Businesses often throw themselves into web design or web development projects. It may take a while for it to happen but once a project is green-lit there’s normally a mad scramble to compile requirements, source quotes and kick-off the project as quickly as possible. This is totally understandable but it can get in the way of doing the research, planning and testing needed to deliver successful outcomes.
A good litmus test for whether or not you are ready to kick-off your website build or redesign project is to try and answer the questions below:
- what is the purpose of your website?
- who uses your website (split into segments)?
- why do they visit your website?
- what questions and concerns do users of your website have?
- what are they looking for on your website?
- what do people want to do on your website?
- what do you want people to do on your website?
- what information do people need from your website to complete these tasks?
- what will prevent people from completing these tasks?
If you are struggling to answer any of these questions we’d highly recommend you consider slowing things down. Even if you can provide a confident answer to each of these questions, it is important that you reach out and where possible try to validate your responses before you start any creative or technical development work.
The first thing to do, is create a research plan. This should detail the research techniques you will use, the tasks you need to complete and the resources this will require. For most web development projects this will involve some or all of the following:
User research & usability testing
Dig into your analytics data to learn what people are doing on your website. Try to identify which pages are working for you and which are not. You should also look into who currently uses your website, how do they find it, and what they tend to do on it. To gain genuinely meaningful insights you will need to take the data your analytics package presents to you by default and segment it in a way that matters most to your business.
Online & offline surveys
Composing and promoting surveys online is quick and cheap. Once you have identified groups of people who visit or are likely to visit your website you then need to prepare a list of questions to ask them. To obtain the most informative feedback possible we would recommend the use of both open and closed questions in order to help frame and focus feedback. It is also important to ensure you capture feedback from both existing and prospective customers. Responses are likely to be encompass a wide range of goals, purposes and actions. Capture as many as you can then weight them in terms of volume and business value.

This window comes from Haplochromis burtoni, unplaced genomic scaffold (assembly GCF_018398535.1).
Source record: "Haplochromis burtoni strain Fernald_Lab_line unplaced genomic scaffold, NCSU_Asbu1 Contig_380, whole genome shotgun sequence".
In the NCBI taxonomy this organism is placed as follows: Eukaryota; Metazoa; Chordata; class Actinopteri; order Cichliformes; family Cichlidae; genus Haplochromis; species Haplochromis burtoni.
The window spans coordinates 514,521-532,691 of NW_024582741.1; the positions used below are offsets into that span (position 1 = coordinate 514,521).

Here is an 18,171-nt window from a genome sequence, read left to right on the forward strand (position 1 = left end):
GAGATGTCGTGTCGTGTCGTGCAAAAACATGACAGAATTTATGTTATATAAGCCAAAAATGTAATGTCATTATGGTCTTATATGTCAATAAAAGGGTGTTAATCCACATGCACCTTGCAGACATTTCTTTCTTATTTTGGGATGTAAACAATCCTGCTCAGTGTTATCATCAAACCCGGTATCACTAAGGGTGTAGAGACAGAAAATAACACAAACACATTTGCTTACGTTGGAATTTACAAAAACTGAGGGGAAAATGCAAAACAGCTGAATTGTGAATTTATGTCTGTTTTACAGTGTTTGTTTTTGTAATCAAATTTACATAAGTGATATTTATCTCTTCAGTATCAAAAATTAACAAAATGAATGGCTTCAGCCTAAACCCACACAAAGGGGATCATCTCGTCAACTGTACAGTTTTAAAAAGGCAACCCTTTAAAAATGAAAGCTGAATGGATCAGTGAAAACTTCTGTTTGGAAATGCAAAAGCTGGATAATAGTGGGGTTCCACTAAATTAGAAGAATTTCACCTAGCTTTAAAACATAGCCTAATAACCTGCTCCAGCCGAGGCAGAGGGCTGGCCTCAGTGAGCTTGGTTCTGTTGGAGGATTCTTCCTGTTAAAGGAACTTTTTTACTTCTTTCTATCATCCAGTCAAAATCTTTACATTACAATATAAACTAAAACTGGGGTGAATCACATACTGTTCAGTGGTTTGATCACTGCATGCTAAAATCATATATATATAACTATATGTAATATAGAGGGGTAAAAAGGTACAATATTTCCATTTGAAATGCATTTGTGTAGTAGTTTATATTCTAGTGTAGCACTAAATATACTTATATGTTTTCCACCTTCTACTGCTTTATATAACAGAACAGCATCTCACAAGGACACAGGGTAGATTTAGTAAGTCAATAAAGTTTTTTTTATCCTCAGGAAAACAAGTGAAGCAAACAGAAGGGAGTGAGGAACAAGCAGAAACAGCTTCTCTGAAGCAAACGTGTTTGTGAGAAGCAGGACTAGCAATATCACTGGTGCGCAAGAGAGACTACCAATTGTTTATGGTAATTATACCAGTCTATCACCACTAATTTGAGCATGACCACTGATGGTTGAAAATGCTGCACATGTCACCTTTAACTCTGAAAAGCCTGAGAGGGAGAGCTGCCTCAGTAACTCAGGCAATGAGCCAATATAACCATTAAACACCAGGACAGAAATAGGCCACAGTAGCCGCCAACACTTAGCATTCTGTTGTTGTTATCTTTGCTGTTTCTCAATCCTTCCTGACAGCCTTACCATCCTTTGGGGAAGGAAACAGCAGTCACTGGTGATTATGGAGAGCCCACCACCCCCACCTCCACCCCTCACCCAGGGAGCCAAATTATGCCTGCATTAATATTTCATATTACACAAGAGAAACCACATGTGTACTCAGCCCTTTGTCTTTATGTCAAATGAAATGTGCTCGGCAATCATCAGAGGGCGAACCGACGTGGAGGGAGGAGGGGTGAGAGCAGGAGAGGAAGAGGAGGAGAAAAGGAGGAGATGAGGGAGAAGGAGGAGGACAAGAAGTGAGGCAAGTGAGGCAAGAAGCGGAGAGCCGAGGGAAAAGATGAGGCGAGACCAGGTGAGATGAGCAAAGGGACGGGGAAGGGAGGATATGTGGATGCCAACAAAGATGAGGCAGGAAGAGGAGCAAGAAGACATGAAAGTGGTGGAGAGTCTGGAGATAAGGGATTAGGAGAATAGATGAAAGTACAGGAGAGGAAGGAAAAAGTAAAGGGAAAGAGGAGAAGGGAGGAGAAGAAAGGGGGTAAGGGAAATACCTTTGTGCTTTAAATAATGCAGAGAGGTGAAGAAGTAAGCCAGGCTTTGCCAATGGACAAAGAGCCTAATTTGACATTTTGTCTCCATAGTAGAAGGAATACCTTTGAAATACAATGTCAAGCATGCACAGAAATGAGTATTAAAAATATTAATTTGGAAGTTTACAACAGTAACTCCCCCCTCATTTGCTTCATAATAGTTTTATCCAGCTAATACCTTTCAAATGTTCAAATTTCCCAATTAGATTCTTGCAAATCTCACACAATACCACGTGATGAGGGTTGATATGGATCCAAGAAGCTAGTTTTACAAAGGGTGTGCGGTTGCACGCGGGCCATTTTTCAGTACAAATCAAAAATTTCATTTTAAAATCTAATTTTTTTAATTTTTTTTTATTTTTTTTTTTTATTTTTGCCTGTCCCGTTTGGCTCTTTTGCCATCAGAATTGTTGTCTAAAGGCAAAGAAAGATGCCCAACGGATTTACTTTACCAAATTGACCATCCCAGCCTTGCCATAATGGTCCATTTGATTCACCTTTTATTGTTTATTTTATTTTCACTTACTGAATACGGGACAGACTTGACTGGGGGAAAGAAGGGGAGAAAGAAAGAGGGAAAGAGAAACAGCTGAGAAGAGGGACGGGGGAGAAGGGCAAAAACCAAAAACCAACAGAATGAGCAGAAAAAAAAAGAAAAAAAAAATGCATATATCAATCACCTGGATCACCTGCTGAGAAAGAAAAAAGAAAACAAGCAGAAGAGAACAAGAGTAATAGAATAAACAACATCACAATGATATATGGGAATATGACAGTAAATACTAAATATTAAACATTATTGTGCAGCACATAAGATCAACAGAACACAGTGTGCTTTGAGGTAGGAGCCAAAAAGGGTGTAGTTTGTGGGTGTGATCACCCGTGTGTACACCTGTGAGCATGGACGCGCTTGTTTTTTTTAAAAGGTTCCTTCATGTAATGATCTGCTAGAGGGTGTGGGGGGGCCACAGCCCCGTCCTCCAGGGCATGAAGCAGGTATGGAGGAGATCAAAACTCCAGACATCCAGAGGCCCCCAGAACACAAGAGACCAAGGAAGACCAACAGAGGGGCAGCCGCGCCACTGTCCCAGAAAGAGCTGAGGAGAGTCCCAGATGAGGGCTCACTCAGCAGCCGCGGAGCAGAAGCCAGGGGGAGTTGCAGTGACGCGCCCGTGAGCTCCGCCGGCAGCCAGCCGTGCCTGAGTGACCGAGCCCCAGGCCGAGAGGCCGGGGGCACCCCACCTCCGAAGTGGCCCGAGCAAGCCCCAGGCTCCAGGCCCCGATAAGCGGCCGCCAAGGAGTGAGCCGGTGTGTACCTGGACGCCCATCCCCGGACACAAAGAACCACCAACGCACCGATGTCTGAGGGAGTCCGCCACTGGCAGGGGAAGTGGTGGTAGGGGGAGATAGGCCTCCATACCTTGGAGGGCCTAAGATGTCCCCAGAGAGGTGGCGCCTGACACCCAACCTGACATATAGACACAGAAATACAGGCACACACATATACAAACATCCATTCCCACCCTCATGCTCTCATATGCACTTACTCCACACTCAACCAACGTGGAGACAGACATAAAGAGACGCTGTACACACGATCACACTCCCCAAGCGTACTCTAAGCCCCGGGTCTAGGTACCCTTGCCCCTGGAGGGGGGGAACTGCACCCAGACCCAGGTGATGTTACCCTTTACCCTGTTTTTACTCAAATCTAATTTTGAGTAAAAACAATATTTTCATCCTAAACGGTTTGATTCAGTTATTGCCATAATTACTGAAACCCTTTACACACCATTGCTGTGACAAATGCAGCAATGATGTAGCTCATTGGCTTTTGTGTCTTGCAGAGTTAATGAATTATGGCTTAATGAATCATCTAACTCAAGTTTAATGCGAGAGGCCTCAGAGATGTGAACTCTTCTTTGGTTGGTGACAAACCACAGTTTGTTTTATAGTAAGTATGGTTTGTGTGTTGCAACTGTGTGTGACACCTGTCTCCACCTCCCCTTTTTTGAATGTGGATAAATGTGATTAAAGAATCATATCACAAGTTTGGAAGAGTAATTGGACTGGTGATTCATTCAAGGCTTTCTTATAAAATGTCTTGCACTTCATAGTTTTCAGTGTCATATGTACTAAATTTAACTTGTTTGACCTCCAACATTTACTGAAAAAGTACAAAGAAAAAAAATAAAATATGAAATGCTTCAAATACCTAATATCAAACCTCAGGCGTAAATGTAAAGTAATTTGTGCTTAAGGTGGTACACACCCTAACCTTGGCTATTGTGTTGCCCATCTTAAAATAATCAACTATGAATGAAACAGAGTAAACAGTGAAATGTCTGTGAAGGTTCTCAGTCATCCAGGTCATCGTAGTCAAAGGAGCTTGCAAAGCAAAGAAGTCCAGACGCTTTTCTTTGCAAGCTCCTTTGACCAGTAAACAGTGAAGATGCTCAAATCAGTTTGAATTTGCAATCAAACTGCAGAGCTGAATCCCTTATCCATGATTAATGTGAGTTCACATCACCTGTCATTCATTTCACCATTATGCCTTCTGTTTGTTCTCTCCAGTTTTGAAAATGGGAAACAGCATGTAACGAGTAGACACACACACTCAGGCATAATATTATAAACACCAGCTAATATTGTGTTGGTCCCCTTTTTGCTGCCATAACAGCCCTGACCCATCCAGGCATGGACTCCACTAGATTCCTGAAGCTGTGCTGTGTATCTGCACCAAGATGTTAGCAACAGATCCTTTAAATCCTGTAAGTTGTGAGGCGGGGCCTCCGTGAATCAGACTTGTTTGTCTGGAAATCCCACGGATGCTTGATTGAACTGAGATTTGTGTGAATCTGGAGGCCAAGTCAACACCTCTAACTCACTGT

If you can, conduct follow-up interviews with existing and prospective customers. Use this as an opportunity to validate your early research and gain a fuller understanding of the personas you will be designing and building for.
Online customer support & tools
In the last year it has become remarkably easy to add customer support and feedback tools to a website. There are numerous open-source and freemium software-as-a-service providers from which to choose from. The response rates will not be high but you will capture valuable feedback.
Remote usability testing
You should do this to learn how people actually use your website. Valuable insights can be gained from conducting low-to-no budget usability tests. For example you may discover a number of usability issues that are have a direct impact on the conversion rate of your checkout process. If you are redesigning your existing website we would still recommend that you test it. Doing so will help ensure your new website does not make the same mistakes as the last one. Perhaps more importantly it will also help to convince all stakeholders of the importance of making these decisions from an end-users perspective.